This is a repost of something I wrote on my private blog a little under a year ago.
Background is that I went to Lynbrook High School, and you should have a gander at that wikipedia page. It’s one of the best public schools in the country, in a minority-majority district that is also very, very wealthy. It’s a weird place, which I only want to get across because I think it’s very likely my experiences as a fat teenager at that particular school were somewhat mitigated by the fact that I “fit in” as someone academically motivated and smart and interested in learning. So with that in mind, here is the post:
Here is what it was like for me as a fat teenager in San Jose: Not bad. And surprising to me in its “not badness.” That is, I expected to be teased, and with each passing year as I grew fatter (I put on between 10-15lbs a year during high school, and, conscious of being a VERY FAT teenager, I tried and tried to stop it to no avail), I thought the teasing was coming. And it never did. Maybe it did for other people, maybe it was going on behind my back, but as far as I remember, it never happened to me.
There were “toxic jock” areas of the quad I wouldn’t walk past, but only because they were mean in a million different ways to a million different people. There were dancer girls I avoided talking to because they were always talking about how fat they were, and if they were fat, that made me a monster. But no one ever teased me. At least not to my face*.
And being as self-aware as I always have been, I felt this was as much as I could ask for. Hell, I thought it was more than I deserved. I was very, very aware that I was one of the largest girls in my class, and that informed everything I expected about my high school experience. You know the phrase self-fulfilling prophecy? Yup.
Now it breaks my heart just how much it informed my expectations about my high school experience. There was a lot I removed myself from – dating, for one – because I didn’t think it was supposed to be a part of the Fat Girl High School Experience.
Which is not to say I had low self-esteem. I didn’t. I thought I was pretty awesome (still do!), but that awesomeness hinged on my intelligence, my tenacity, my loyalty to my friends. Not on my looks. I didn’t really think I was horrible looking. I didn’t particularly think I was pretty, mostly because entertaining the idea of being pretty seemed ridiculous; “pretty” was not a word for fat girls. It was more like “I’ve done okay with what I was given.” Again, these are the expectations I had about “what happens to fat girls.”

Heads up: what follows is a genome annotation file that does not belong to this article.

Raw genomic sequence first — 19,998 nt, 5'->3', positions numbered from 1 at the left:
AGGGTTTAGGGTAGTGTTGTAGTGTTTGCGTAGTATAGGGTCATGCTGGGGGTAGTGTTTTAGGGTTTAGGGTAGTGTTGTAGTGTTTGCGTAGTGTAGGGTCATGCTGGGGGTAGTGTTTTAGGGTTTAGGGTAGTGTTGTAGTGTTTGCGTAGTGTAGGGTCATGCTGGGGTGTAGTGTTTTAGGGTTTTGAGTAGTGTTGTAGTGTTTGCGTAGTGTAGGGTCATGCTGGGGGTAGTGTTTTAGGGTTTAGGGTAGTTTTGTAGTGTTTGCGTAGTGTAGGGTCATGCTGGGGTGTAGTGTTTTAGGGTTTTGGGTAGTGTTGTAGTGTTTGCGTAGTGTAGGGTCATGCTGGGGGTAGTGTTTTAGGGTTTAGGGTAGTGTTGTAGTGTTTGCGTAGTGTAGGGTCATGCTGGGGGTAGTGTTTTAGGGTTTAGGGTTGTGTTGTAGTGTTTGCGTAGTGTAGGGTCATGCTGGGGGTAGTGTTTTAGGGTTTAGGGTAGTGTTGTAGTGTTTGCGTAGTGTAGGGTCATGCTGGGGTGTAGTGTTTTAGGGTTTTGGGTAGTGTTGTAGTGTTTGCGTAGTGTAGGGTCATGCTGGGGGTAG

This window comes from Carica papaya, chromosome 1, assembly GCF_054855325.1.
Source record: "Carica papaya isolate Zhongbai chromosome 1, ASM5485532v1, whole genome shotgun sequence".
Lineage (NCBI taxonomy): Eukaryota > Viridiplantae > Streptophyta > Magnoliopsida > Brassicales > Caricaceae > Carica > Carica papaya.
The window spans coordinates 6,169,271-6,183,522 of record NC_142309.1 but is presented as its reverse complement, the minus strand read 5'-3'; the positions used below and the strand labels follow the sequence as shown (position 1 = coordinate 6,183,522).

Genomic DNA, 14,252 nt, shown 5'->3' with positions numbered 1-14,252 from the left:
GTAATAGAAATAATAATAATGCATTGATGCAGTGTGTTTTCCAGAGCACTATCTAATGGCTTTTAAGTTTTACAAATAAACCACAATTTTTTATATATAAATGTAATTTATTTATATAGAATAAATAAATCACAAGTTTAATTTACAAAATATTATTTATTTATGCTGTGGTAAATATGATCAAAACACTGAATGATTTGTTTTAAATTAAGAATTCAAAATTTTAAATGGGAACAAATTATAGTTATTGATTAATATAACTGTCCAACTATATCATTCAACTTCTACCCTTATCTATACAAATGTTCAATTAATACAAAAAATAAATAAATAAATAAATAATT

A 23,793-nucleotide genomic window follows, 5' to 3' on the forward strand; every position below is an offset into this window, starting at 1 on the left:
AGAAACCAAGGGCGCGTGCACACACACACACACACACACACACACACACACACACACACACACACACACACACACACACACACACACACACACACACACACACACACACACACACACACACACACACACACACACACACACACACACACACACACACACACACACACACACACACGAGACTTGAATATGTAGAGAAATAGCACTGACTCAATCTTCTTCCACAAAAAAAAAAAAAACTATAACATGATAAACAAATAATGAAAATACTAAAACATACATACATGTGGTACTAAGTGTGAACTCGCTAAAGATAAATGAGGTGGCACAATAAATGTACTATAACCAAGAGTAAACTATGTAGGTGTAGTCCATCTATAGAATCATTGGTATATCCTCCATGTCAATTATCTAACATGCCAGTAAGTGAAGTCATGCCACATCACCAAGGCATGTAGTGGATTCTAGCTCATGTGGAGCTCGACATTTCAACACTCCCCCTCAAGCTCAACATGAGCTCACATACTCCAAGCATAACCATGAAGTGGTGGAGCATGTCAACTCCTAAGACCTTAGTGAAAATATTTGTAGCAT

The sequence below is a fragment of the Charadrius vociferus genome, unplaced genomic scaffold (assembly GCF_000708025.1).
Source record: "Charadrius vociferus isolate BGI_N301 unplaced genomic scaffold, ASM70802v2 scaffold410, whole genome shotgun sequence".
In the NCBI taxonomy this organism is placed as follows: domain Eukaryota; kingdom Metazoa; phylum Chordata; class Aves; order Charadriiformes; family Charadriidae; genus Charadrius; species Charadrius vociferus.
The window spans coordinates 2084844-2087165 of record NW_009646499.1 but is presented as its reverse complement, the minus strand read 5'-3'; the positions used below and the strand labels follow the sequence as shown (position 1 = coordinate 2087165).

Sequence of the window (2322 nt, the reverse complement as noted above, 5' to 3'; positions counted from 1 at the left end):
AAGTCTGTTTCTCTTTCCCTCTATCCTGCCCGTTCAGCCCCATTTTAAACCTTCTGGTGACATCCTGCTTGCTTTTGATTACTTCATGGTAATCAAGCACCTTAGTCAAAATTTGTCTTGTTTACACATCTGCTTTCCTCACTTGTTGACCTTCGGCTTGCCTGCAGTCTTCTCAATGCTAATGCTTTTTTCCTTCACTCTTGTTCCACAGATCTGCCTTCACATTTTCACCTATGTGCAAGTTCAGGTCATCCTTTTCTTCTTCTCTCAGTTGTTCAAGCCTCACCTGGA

For the record, I looked like this in high school (from after a play, with my friend Dennis, which is why we’re goofy and gussied up; I’m 17 here, about 5’4″ and around 220 pounds):
But maybe that was the gift being a fat teenager gave me. Having my self-esteem be built mostly around thinking I was a smart and interesting person has served me better than building it around thinking I was a beautiful person. Smart and interesting are far less fragile than beautiful.
A good friend said “That’s heartbreaking” when I told her I remembered distinctly coming home at the end of sophomore year of high school and thinking to myself “halfway done and no one has called me a fat pig yet!” I thought those exact words. I thought I was lucky. I thought I’d dodged some sort of magical bullet.
I don’t think I was unique. We’re fed a big lie by pop culture and the lie goes like this: High school is rough if you aren’t beautiful/thin/rich/white**/straight, if you aren’t in some vague “popular person” category. That I internalized this before I even hit 8th grade is stunning to me. This is the message I took from pop culture:
This beautiful, thin, rich, straight, white person is a Popular High School Student and you cannot be a Popular High School student if you aren’t all those things – which you aren’t, at least the first three – and, unfortunately, for everyone else high schools sucks, so expect it to suck.
Since I found myself lacking as compared to the Popular High School Student Paradigm, I decided that high school was going to be rough for me. This is a leap in logic so huge as to be ridiculous. Almost. The expectations I had for my social life were built around very real narratives I heard all around me. I did not experience the level of bullying I expected, but the fact that I expected to be treated like shit and was surprised when I was not is the heartbreaking part of this story.